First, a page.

3 Lessons from YouTube's Programming Disaster
In picking prospective partners or potential investors nothing matters more than that the parties' interests be properly aligned. Today there's plenty of fast money to go around, lots of people it would be easy to work with, and plenty of players who would make great partners (on paper, at least).
But if your dreams are different from theirs and your ultimate desires diverge, it's just a matter of time before the venture's wheels get wobbly and the vehicle runs off the road. What's really amazing to me is how quickly the disconnects in these deals can appear, and how obvious, in retrospect, the differences seem to any objective viewer.
If people on both sides want a deal to happen badly, they're often more than willing to ignore the warning signs. Other times, a deal can be critically important to one party but be just another transaction, maybe even a “take it or leave it” experiment, for the other. You don’t want to be on the wrong side of this equation.
It happens at every level. Consider YouTube's recent efforts to expand the content it offers. Hundreds of businesses, thousands of people, and hundreds of millions of dollars were involved, and while not every deal failed, basically YouTube ended up with a bag or two of beans and $300 million dollars' worth of lessons in what not to do.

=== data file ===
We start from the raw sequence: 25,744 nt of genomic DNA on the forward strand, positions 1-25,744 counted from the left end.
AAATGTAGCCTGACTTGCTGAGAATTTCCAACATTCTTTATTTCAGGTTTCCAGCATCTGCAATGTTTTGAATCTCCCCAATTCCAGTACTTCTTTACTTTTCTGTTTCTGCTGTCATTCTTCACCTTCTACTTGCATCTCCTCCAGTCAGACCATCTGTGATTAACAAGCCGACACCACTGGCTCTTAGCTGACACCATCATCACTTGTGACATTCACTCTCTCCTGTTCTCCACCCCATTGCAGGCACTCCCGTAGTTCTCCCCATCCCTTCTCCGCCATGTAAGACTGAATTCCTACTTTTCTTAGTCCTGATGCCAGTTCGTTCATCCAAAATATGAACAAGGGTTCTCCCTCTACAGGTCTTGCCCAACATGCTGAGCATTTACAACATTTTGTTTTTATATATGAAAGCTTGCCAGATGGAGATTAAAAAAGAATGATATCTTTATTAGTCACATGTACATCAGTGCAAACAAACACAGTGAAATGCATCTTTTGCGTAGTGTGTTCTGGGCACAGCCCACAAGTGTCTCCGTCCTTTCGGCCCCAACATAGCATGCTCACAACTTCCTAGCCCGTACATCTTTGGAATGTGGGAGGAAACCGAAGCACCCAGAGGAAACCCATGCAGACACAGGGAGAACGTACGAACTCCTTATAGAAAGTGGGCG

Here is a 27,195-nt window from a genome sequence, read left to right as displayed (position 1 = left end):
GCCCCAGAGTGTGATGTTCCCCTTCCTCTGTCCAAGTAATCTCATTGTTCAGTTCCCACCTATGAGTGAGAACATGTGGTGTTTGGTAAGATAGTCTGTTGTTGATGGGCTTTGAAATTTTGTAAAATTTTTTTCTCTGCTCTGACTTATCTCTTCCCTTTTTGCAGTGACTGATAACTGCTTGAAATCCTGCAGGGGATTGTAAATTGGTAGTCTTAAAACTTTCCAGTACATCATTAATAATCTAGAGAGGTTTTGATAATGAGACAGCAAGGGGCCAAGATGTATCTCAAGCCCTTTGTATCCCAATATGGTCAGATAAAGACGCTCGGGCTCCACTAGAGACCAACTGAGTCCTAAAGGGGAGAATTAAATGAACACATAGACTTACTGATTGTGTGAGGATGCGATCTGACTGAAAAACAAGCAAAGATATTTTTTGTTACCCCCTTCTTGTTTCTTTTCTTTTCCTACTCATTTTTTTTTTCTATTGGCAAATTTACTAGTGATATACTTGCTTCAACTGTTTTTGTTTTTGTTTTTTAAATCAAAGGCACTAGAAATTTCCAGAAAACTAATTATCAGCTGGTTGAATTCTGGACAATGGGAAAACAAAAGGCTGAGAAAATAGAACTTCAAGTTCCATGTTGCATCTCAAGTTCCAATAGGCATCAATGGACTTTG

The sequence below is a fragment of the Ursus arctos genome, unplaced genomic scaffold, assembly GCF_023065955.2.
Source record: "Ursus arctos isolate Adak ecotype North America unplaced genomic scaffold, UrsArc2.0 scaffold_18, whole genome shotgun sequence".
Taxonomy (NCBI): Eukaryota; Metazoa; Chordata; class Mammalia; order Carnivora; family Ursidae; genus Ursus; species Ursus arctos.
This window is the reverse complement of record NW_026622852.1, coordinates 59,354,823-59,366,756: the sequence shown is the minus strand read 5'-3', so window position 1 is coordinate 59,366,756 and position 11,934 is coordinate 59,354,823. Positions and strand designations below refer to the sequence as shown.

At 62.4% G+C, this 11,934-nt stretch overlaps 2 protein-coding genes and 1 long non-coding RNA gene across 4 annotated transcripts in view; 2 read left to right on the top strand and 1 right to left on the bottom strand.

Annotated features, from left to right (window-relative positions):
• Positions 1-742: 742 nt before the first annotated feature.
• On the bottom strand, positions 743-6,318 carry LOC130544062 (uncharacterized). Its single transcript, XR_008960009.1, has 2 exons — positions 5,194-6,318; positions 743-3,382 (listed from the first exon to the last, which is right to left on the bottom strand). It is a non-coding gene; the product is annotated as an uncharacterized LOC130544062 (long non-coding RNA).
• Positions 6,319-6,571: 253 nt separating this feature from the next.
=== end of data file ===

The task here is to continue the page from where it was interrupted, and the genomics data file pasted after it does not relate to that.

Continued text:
A lot of these deals fizzled because prospective partners thought they could take a million bucks and just dump pre-existing video into the new streaming services. While crappy content was undoubtedly a contributing factor to many of these failures, the three main reasons things blew up were all about the alignment (or lack thereof) of the parties.
In a nutshell, misalignment affected three critical areas:
1. The parties’ understandings of the scope of their respective commitments and of the duration of those commitments. As obvious as it now seems, building and maintaining a media channel is a process that not only never ends but which requires continuous investment--not simply for marketing but for new production costs as well. To the extent that the "producers" of these new channels thought this through they were applying the traditional network model, where a first season's pilot production is funded by the network and, if the show is successful, the producer looks to the network to fund additional shows. Some of this confusion is completely understandable because both YouTube and others (like Netflix more recently) are comfortable calling themselves content networks even though it's not clear (certainly in YouTube's case) that they understand what that means.
YouTube's perspective was completely different from that of its partners'. YouTube assumed that it would provide each channel with funds sufficient to launch and then it would be up to each channel's producers to obtain follow-on funding as the channel gained traction. In addition, as noted above, while this was serious business for the producers, it was pretty clearly just an experiment for YouTube.
What’s the important lesson? Never confuse a gift horse with a guarantee.
2. The “product” offerings versus the prospective YouTube audiences for them. Not long ago, and unrelated to the YouTube channel initiative, I had the chance to work with four of the most popular "performers" on YouTube. Each act had spent several years developing a loyal subscriber base for karaoke music videos, and they had hundreds of thousands of followers.
These performers weren't media celebrities in any traditional sense, but they were pioneers in the emerging area of "camming," and they were beginning to make a living doing their thing.